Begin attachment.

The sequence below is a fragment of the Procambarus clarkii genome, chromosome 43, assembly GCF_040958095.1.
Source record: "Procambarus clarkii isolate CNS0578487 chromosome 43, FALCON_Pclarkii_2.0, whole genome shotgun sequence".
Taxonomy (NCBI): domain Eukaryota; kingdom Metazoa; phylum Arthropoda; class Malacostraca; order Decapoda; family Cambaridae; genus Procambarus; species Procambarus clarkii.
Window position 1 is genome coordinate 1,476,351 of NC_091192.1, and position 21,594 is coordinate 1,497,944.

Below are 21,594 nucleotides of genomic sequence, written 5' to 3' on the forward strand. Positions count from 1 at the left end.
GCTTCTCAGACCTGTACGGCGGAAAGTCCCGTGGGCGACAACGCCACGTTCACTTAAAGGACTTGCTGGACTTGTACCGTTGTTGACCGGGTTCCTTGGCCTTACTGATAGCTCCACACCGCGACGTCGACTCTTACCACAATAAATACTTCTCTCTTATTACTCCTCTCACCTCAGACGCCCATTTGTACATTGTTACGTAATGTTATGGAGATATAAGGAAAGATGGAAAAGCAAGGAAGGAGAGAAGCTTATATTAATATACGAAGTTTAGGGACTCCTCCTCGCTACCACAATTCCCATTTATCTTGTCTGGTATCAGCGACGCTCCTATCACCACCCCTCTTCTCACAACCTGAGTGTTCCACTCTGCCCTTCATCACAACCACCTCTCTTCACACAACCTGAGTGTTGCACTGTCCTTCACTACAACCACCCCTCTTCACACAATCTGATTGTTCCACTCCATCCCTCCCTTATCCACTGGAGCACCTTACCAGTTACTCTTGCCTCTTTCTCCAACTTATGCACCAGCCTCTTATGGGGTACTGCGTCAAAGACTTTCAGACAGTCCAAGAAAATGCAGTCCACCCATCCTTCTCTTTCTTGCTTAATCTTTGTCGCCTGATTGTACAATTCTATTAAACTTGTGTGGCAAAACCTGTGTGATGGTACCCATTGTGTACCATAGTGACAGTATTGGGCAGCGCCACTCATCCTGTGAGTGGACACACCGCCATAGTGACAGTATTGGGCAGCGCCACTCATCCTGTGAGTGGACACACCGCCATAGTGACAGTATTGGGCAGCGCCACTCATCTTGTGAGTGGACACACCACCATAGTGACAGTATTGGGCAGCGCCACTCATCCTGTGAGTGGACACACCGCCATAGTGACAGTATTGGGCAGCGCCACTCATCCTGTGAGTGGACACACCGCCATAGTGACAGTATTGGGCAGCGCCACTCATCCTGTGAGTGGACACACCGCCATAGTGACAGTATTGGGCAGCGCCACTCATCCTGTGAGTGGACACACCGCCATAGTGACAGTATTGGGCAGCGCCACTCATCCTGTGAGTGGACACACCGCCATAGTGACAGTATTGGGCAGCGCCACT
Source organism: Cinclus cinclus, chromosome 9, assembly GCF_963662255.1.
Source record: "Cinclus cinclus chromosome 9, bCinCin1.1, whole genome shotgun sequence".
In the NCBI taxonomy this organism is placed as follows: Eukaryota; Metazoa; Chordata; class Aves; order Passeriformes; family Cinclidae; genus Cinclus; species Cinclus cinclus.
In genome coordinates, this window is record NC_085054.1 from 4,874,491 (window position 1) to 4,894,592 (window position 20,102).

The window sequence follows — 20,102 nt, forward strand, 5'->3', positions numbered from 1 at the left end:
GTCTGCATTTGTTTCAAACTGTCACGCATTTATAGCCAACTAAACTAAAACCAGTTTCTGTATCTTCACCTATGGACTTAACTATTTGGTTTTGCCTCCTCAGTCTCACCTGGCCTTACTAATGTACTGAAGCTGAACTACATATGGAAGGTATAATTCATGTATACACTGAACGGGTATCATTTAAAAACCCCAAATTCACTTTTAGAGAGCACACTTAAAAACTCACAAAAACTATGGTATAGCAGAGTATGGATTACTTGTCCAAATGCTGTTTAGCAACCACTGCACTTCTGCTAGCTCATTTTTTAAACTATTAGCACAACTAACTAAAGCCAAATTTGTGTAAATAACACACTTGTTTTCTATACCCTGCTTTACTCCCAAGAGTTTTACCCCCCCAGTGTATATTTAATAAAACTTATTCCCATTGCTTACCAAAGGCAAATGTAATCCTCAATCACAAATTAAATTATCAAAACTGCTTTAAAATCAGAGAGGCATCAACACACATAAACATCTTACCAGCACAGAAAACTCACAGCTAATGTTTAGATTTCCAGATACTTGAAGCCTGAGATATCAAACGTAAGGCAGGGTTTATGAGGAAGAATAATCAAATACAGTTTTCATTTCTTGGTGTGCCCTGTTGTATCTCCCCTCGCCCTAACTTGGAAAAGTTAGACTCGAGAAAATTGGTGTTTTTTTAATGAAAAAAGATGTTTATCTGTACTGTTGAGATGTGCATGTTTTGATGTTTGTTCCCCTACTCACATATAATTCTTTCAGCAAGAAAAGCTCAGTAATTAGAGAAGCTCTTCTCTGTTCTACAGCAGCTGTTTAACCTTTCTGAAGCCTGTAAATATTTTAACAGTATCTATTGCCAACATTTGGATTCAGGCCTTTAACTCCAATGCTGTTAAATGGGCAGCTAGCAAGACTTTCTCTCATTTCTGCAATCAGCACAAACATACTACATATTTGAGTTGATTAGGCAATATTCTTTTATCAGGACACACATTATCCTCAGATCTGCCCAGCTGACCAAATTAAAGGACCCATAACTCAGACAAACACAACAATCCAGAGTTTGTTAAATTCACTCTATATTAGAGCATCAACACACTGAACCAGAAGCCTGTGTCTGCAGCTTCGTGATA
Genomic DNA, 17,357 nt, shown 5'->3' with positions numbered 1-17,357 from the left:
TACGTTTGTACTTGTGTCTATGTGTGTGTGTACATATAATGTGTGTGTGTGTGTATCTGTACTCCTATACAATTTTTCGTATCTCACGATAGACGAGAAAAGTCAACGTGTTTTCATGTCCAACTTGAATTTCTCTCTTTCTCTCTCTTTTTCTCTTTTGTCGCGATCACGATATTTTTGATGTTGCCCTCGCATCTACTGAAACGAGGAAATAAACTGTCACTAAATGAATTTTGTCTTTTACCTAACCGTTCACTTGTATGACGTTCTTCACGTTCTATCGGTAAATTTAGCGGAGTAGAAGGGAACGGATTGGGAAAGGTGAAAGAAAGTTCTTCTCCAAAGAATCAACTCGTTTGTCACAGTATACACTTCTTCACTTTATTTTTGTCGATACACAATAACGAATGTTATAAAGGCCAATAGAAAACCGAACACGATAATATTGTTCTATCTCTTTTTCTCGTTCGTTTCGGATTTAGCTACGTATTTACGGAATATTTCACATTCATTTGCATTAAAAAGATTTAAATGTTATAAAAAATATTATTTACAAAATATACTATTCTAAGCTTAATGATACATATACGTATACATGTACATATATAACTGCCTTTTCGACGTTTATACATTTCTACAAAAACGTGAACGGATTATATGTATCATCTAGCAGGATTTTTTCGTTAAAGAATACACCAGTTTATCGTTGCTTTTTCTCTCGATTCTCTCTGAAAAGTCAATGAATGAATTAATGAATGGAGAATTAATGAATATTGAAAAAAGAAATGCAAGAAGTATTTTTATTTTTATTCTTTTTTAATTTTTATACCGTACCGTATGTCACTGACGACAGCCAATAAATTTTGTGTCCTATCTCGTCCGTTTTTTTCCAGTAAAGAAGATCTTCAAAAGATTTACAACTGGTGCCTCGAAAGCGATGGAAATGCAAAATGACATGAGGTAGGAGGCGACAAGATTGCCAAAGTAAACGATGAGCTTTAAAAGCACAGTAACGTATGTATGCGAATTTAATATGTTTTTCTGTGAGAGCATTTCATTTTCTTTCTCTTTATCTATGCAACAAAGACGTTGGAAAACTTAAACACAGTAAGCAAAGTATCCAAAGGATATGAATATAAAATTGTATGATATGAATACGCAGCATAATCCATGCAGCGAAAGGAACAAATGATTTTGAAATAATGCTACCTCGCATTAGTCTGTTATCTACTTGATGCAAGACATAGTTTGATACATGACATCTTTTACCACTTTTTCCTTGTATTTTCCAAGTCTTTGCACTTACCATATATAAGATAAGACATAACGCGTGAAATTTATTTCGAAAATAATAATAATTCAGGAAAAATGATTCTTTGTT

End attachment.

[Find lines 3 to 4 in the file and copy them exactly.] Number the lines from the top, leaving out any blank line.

Taxonomy (NCBI): domain Eukaryota; kingdom Metazoa; phylum Arthropoda; class Malacostraca; order Decapoda; family Cambaridae; genus Procambarus; species Procambarus clarkii.
Window position 1 is genome coordinate 1,476,351 of NC_091192.1, and position 21,594 is coordinate 1,497,944.